Tuesday, January 14, 2020

Motorcycle Helmet law debate Essay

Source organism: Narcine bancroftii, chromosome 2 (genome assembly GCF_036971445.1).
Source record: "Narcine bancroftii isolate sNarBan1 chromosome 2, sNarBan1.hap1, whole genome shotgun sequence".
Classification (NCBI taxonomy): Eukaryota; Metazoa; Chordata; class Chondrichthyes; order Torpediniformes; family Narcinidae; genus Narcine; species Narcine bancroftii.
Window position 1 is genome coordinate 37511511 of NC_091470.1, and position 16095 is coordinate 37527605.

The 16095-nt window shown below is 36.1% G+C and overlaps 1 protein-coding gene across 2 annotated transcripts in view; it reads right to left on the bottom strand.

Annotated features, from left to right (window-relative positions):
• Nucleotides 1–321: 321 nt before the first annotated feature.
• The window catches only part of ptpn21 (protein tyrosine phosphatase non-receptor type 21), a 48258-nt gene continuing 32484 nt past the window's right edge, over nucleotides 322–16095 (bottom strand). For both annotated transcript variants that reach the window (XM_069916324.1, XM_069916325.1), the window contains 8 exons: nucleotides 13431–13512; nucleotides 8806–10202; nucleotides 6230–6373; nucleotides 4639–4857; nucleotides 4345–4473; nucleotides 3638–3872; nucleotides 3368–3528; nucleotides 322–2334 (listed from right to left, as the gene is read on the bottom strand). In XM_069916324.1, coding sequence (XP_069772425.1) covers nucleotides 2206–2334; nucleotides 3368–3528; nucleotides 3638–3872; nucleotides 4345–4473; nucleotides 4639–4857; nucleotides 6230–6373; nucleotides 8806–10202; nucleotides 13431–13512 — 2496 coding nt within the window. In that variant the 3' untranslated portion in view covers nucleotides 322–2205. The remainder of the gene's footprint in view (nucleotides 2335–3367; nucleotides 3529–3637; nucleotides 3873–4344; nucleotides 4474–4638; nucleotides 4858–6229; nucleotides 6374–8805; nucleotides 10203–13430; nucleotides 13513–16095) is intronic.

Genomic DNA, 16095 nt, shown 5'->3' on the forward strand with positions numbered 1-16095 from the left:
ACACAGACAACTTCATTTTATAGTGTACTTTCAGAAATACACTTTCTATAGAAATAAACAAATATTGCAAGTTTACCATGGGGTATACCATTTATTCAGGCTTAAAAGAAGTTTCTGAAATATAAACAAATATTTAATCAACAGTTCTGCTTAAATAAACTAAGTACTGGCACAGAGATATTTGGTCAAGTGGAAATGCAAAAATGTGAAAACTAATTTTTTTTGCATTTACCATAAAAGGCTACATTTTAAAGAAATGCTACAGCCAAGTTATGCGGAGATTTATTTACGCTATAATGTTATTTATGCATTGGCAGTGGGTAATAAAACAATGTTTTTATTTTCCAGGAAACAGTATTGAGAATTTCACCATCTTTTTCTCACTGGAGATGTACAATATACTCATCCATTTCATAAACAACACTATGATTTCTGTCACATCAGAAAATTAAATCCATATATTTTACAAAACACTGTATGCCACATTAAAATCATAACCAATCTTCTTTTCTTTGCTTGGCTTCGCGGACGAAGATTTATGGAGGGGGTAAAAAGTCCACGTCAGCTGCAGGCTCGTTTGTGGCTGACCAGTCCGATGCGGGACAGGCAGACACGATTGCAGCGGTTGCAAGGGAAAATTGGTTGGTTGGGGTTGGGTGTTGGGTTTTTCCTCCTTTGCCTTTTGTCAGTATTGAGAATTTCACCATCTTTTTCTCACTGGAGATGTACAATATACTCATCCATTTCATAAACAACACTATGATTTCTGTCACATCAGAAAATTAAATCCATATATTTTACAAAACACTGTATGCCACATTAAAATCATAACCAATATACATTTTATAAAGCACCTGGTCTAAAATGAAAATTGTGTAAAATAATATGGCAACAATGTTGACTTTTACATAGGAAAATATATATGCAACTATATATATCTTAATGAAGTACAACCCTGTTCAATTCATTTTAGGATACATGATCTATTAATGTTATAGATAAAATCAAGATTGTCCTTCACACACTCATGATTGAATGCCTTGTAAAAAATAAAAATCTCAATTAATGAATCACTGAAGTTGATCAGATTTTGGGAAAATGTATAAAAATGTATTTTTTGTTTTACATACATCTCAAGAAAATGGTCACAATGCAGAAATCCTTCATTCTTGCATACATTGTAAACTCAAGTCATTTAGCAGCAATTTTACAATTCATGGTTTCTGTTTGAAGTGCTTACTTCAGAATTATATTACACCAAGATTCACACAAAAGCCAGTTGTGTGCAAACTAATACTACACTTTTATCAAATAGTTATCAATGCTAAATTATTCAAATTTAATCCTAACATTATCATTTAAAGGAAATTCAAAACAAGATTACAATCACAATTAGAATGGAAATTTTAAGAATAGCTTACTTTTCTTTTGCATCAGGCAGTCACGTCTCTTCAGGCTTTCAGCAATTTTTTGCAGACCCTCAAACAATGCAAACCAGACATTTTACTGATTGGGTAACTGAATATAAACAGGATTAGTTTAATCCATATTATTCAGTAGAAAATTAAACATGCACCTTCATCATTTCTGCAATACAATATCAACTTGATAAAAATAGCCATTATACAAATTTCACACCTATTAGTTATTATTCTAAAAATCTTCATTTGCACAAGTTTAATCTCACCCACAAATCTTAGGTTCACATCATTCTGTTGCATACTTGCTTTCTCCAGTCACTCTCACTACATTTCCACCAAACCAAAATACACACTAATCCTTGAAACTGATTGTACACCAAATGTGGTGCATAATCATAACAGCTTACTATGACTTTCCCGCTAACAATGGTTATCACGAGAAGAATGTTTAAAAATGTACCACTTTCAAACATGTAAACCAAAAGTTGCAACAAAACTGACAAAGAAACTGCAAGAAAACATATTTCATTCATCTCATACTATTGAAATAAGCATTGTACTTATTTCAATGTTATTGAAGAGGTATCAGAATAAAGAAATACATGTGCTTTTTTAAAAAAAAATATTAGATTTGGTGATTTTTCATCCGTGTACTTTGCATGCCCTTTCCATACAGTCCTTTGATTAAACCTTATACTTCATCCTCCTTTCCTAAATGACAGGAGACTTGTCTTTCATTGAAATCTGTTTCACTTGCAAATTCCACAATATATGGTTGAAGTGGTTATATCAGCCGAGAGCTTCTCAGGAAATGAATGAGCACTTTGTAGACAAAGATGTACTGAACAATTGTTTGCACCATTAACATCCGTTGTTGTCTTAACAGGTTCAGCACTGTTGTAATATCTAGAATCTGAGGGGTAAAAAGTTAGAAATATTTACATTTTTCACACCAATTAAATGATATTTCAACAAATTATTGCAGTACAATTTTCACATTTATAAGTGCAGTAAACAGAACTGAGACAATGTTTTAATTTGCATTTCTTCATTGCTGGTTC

Across the United States, every year millions of license drivers choose to ride motorcycles rather than drive automobiles for a variety of reasons; Reasons range from individual pleasure to a much more cost effective way to travel. The universal motorcycle helmet law debate over the past forty years has revolved around whether the federal government should adopt a universal helmet law that mandates all motorcyclists to wear helmets at all times when riding to reduce societies economic cost, or whether the individual rider should have the right to choose rather to wear or not wear a helmet. In 1967, nearly all States implemented a mandatory universal helmet law in order to receive federal funds to repair and improve our Interstate Highways. Once the 1966 National Highway Safety Act was imposed, the history of motorcycle helmet legislation began. Americans have continuously debated over the balance between an individual’s rights, the best interest of the public and when the government should take measures to protect the people of the United States from harm. Four out of five Americans are in support of a universal helmet law, yet motorcyclists represent only about two percent of all registered vehicles in the United States (National Highway Traffic Safety Administration 2008). This suggest that a majority of supporters are either not motorcycle owners and/or seemed to have taken a utilitarianism cost and benefits analysis approach, which according to Michael Sandel â€Å"many argue, that a weakness in utilitarianism is that it fails to respect individual rights. † Supporters believe that wearing a motorcycle helmet protects riders’ by preventing serious head injuries and lowers mortality rates, which results in society saving an immense deal of economic cost, such as taxes, insurance premiums and government funded healthcare expenses. Non-supporters, including myself a registered motorcycle owner, argue that a universal helmet law is unconstitutional, as it violates our right to â€Å"Freedom of Choice† as written in our Bill of Rights. Despite the tremendous amount of statistics, that claim motorcycle helmets may reduce head injuries and lower fatalities, as of now only twenty States and the District of Columbia currently have and enforce a universal motorcycle helmet law, twenty-seven States that do enforce partial motorcycle helmet laws that are directed at riders under a certain age (usually 18) and three States (Illinois, Iowa, and New Hampshire) still currently have no helmet laws in use (National Highway Traffic Safety Administration 2008). In order to have a better understanding of the ratiocination of the universal motorcycle helmet law, you have to know the history of the legislation of the universal motorcycle helmet law. The beginning of motorcycle helmet legislation in the United States was when the 1966 National Highway Safety Act was originally created to generate additional federal funding to States for our Interstate Highway System. However, in order for the States to receive funding, the federal government placed stipulations that influenced States to comply with safety laws that the federal government wanted to be in place. If the States did not comply, they would lose these funds (see Note: a, b, c, d and e in Figure 1, Homer, Jenny and French, Michael 416. ) Prior to 1966, only three States (New York, Massachusetts, and Michigan) had motorcycle helmet use laws, even though motorcycle helmet usage began as early the 1920’s by Motorcycle racers as a form of protection (Jones, Marian Moser, and Ronald Bayer 209). By 1967, after the federal standard for State Highway Safety Programs was implemented requiring States to have a universal motorcycle helmet law in effect in order to qualify for additional federal funds; All but three States (California, New Hampshire and Illinois) complied by implementing and enforcing a universal helmet law that required all motorcycle riders to wear helmets, so they would qualify to receive the additional Interstate Highway funding. Then, By 1975, 47 states and the District of Columbia had adopted universal helmet laws. This trend reversed dramatically in the latter half of 1975 when Congress acquiesced to the pressure exerted by groups such as ABATE, and amended the Act to remove the contingency of federal highway funds on universal helmet laws. The amendment led to the repeal of universal coverage in 27 states shortly thereafter (Derrick, Allison J. , and Lee D. Faucher 229). Between 1989 and 1994, Congress once again began to try and influence the States to mandate a universal motorcycle helmet law by implementing the Intermodal Surface Transportation Efficiency Act of 1991, also known as ISTEA. ISTEA provided special â€Å"incentive† grants to states with both universal motorcycle helmet laws and passenger vehicle safety belt use laws. A state qualified for a first-year grant by having these two laws in effect. In subsequent years, the state also was required to exceed minimum motorcycle helmet and safety belt use levels (helmet use of 75 percent in the second year and 85 percent in the third year). Twenty-three states and the District of Columbia received grants for one or more of the fiscal years 1992, 1993, and 1994 for which the grants were authorized (R. G. Ulmer and D.F. Preusser 5). The ISTEA Act was much more effect on the universal safety belt law rather than the universal helmet laws; States were more successful in implementing and convincing Americans to comply with safety seat belt laws rather than a universal motorcycle helmet law. I agree with Charles Umbenhauer of USA Today who believes â€Å"Unlike seat belts, helmets represent a separate purchase. Helmet laws, on the other hand, are a manifestation of society’s belief that its members lack the wisdom to make decisions about personal safety and must therefore be subjected to arbitrary laws. † Between 1995 and 2001, Congress implemented the National Highway System Designation Act. This Act repealed the ISTEA largely in response to lobbying by the educated and very organized motorcycle groups, such as American Motorcycle Association â€Å"AMA,† Motorcycle Riders Foundation, and American Bikers Aimed Toward Education â€Å"ABATE†. The lobbying of these groups resulted in five States (Arkansas, Florida, Kentucky, Louisiana and Texas) repealing their universal helmet requirements. According to the Congressional Record- Senate on June 20, 1995 that after very much debate over mandating a universal motorcycle helmet law, US Congress decided that States would be required to implement motorcycle rider education programs instead of a universal helmet law to receive funding. Congress acted in accordance to Aristotle belief that â€Å"Legislators make the citizens good by forming habits in them, and this is the wish of every legislator, and those who do not effect it miss their mark, and it is this that a good constitution differs from a bad one† (Sandel, Michael 198). Of the current thirty States that allow adult riders to choose rather they prefer to wear helmets or not, three States require the rider must be 18 years or older; Five States require the rider must be 21 years or older; The remaining nineteen States have other stipulations that require riders to either complete motorcycle training courses, have a helmet in possession, but not required to wear the helmet and/or a minimum of $10,000. 00 of medical insurance that is specifically for injuries resulting from motorcycle crashes (National Highway Traffic Safety Administration 2008). In November 2010, supporters led by safety groups and the insurance industry began to lobby that all States that currently do not have and/or enforce a universal motorcycle helmet law should implement a universal motorcycle helmet law; Aristotle would have most likely supported this act, as he stated â€Å"The purpose of politics is nothing less than to enable people to develop their distinctive human capacities and virtues—to deliberate about the common good, to acquire practical judgment, to share in self-government, to care for the fate of the community as a whole† (Sandel, Michael 194). While on the other hand, universal helmet law opponents like Congressman Jim Sensenbrenner that stated: It is the job of Congress to defend the freedom and individual responsibilities that motorcycle riders across the nation enjoy as they travel the open roads of America,† and â€Å"Mr. Strickland’s plan greatly concerns me as it is not the job of the federal government to create one-size- fits-all helmet laws. Mr. Strickland appears to be intent on pursuing all means possible to enact mandatory helmet laws either at the federal level or by violating the principles of the 10th Amendment and bullying the States into enacting mandatory helmet laws. Motorcyclists under the leadership of very organized motorcycle groups in the United States, since 1967 have continued to lobbying for repeal in the twenty States that currently have a universal helmet law. Most Americans agree there is a need to create laws that set limits and regulations in order to have a civilized society; However, motorcyclist believe this can be done without the government violating our individual â€Å"Freedom of Choice†, which allows a person to decide to take risks as long as they are only risking their own person and their property. According to libertarian theory of rights, Even if riding a motorcycle without a helmet is reckless, and even if helmet laws save lives and prevent devastating injuries, libertarians argue that such laws violate the rights of an individual to decide what risks to assume. As long as no third parties are harmed, and as long as motorcycle riders are responsible for their own medical bills, the state has no rights to dictate what risks they may take with their bodies and lives (Sandel, Michael 60). Despite the overwhelming evidence, some motorcyclists (including myself) refuse to wear helmets all the time when riding and oppose universal helmet laws because universal helmet laws represent government interference and these laws impede an individual’s â€Å"Freedom of Choice. † Most Americans would agree that wearing a motorcycle helmet is probably one of the safest pieces of protective outerwear when riding a motorcycle, but opponents of a universal helmet law, are disagreeing with the idea that the government should not mandate laws that take away an individual’s right to choose what to wear based on the Ninth Amendment: The Ninth Amendment [to the US Constitution] says no law shall be enacted that regulates the individual’s freedom to choose his personal actions and mode of dress so long as it does not in any way affect the life, liberty, and happiness of others. We are being forced to wear a particular type of apparel because we choose to ride motorcycles (Jones, Marian Moser, and Ronald Bayer 212). The United States Constitution is the foundation for the laws written in the United States. Our â€Å"founding fathers† created the constitution to establish a government for the people of the United States of America, but it does not grant you individual rights. The Bill of Rights was created to grant and protector your individual rights by limiting powers of government. A universal helmet law is an act of means ends paternalism based on Immanuel Kant’s distinction made between hypothetical and categorical imperatives. â€Å"Means-ends paternalism mirrors a hypothetical imperative, because it essentially takes the form of requiring people to do things that will lead to the satisfaction of their own goals. † States Legislatures have passed a universal motorcycle helmet law in the past and justified by claiming it would prevent people from exposure of serious head injury, which would cause financial and emotional harm to others, not just to the riders. Those who continue to support and lobby for a universal helmet law, make the claim that helmets are effective in reducing head injuries, which society bears the costs of non-helmet riders’ injuries, thereby establishing a public interest. By requiring the rider to use reasonable safety equipment, such as a motorcycle helmet, it prevents harm to others, not just to the motorcyclist. If the motorcyclist chooses not to wear a helmet, they may increase the risk that when an accident occurs, it could possible result in more severe injuries. The riders is guarantee government funded medical assistant under the United States Constitution, so the costs of those accidents will become a burden not only on the riders, but also on taxpayers, because not all riders have sufficient insurance or savings to pay for all of their medical expenses. According to John Stuart Mill, â€Å"subject to background duties of justice and fair contribution, state coercion is justified only to prevent or punish acts causing harms to other persons, not harms to self. Harm to others can be found in almost any type of behavior; indirect harm is subject to limitless expansion. Those who support apparently paternalistic policies identify superficial harms to others, such as financial burdens associated with risky behaviors. † Examples of this type of behavior would be the costs of emergency response and health care for injuries that could have possibility been prevented by wearing a motorcycle helmet. According to NHTSA Report to Congress regarding the Benefits of Safety Belts and Motorcycle Helmets society would be able to save cost by mandating a universal helmet law. An analysis of linked data from CODES with universal helmet laws showed that without the helmet law, the total extra inpatient charges due to brain injury would have almost doubled from $2,325,000 to $4,095,000; A number of studies have compared hospital costs for helmeted and un-helmeted motorcyclists involved in traffic crashes. These studies have revealed that un-helmeted riders involved in crashes are less likely to have insurance and more likely to have higher hospital costs than helmeted riders involved in similar crashes; Estimates that motorcycle helmet use saved $1. 3 billion in 2002 alone and an additional $853 million would have been saved if all motorcyclists involved in fatal crashes had worn helmets; Estimates that motorcycle helmet use saved $19. 5 billion in economic costs from 1984 through 2002 and an additional $14. 8 billion would have been saved if all motorcyclists had worn helmets during the same period; CODES study also found that brain injury cases were more than twice as costly as non-brain injury cases for the one-year period studied. Among the un-helmeted motorcycle inpatients, charges for those suffering brain injuries were 2. 25 times higher than for those without brain injuries. Long-term costs were not included. (See EXHIBIT 13 National Highway Traffic Safety Administration 1996). Both sides of the debate present strong arguments that support their reasoning’s regarding a universal motorcycle helmet law. Supporters of a Universal motorcycle helmet law continually argue that, a universal helmet law would save not only health care costs; it would in addition also lower taxes, insurance rates and save lives according to NHTSA’s reports. Meanwhile, those who oppose a universal motorcycle helmet law believe â€Å"Despite the strong evidence implicating repeal of helmet use laws as the cause of the large recent increases in fatally injured motorcyclists, the American Motorcyclist Association claimed that â€Å"after an examination of available current data on motorcycle accidents, fatalities, registration and licensure, in addition to such relevant topics as weather conditions, we find that the NHTSA [was] altogether premature in its judgment . . . â€Å"in faulting the widespread repeal of helmet use laws. ’ The Motorcycle Safety Foundation has also recently suggested that the NHTSA has selected information supporting helmet use laws and disregarded information to the contrary† (Watson, Geoffrey S. , Paul L. Zador, and Alan Wilks 580). NHTSA, the insurance industry, and motorcyclist groups use FARS and GES Auxiliary Datasets, which are one-to-one mappings of the Accident, Vehicle, and Person files. When conducting research you have the ability to analyze the data in either its full detail as coded or only the data you want to, it depends on the safety issue that is being questioned and the results that you which to obtain, which can led to biases results. By passing a universal motorcycle helmet law, the Federal Government is suggesting that the average adult motorcyclist does not have enough common sense to make their own choices, therefore they are required to mandate or should I say dictate proper behavior for a motorcyclist. The best solution is to educate both motorcyclist and automobile drivers through safety training that will help prevent motorcycle accidents, rather than mandating a universal motorcycle helmet law that only violates the rights of the motorcyclist right to choice or not to choice to wear a helmet. It is the history of motorcycle legislation debate that demonstrates to me, American motorcyclist have placed a value on their â€Å"Freedom of Choice† and have been successful over the past four decades communicating that they value their â€Å"Freedom of Choice† to the government; For that I am thankful. Motorcyclists in general, enjoy the sense of freedom that we associate with riding and by passing a universal motorcycle helmet law it would strip away that sensation from us. As, when I am riding a motorcycle without a helmet my senses come alive, that includes my sense of freedom! It is the power of the sun warming my skin, the touch of the cooling breeze across my face, the aroma of the salty ocean air or the giant redwoods, the sound of thunder roaring beneath me, which allows me to have the sense of flying freely. Works Cited Derrick, Allison J. , and Lee D.Faucher. â€Å"Motorcycle helmets and rider safety: A legislative crisis. † Journal of Public Health Policy 30. 2 (2009): 226-242. Academic Search Premier. EBSCO. Web. 23 Oct. 2011 Homer, Jenny, and Michael French. â€Å"Motorcycle Helmet Laws in the United States from 1990 to 2005: Politics and Public Health. † American Journal of Public Health 99. 3 (2009): 415-423. Academic Search Premier. EBSCO. Web. 12, Oct. 2011. Hope Gilbert, Neil Chaudhary, Mark Solomon, David Preusser, Linda Cosgrove, â€Å"Evaluation of the reinstatement of the helmet law in Louisiana,† DOT HS 810 956. Washington DC: National Highway Traffic Safety Administration (May 2008) Web 22, Oct. 2011, www. NHTSA. dot. gov. Houston, David J. , and Lilliard E. Richardson Jr. â€Å"Motorcycle Safety and the Repeal of Universal Helmet Laws. † American Journal of Public Health 97. 11 (2007): 2063-2069. Business Source Premier. EBSCO. Web. 12 Oct. 2011. Jones, Marian Moser, and Ronald Bayer. â€Å"Paternalism & Its Discontents. † American Journal of Public Health 97. 2 (2007): 208-217. Academic Search Premier. EBSCO. Web. 20 Oct. 2011. Jim Sensenbrenner Representative. â€Å"Sensenbrenner introduces resolution to defend the rights of motorcycle riders. † FDCH Press Releases (n. d. ): Military & Government Collection. EBSCO. Web. 20 Oct. 2011. Sullum, Jacob. â€Å"Freedom Riders. † Reason 37. 6 (2005): 40. MasterFILE Premier. EBSCO. Web. 01 Oct. 2011. Charles C. , Umbenhauer. â€Å"It’s our right to decide. † USA Today n. d. : Academic Search Premier. EBSCO. Web. 01 Oct. 2011. R. G. Ulmer and D. F. Preusser. â€Å"Evaluation of the Repeal of Motorcycle Helmet Laws in Kentucky and Louisiana,† DOT HS 809 530 Washington DC: National Highway Traffic Safety Administration (October 2003) Web 12, Oct. 2011, www. NHTSA. dot. gov. Sandel, Michael. â€Å"Justice: What’s the Right Thing to do? † New York, Farrar, Straus, and Groux, 2009. United States Department of Transportation. National Health Traffic Safety. â€Å"Report to Congress: Benefits of Safety Belts and Motorcycle Helmets: DOT HS 808 347, Washington DC: National Highway Traffic Safety Administration (February 1996) Web 2, Oct. 2011, www. NHTSA. dot. gov. United States Department of Transportation. National Health Traffic Safety. â€Å"Traffic Safety Facts: DOT HS 810 887W, Washington DC: National Highway Traffic Safety Administration (January 2008) Web 12, Oct. 2011, www. NHTSA. dot. gov. Watson, Geoffrey S. , Paul L. Zador, and Alan Wilks. â€Å"The Repeal of Helmet Use Laws and Increased Motorcyclist Mortality In the United States, 1975-1978. † American Journal of Public Health 70. 6 (1980): 579. Academic Search Premier. EBSCO. Web. 4 Oct. 2011.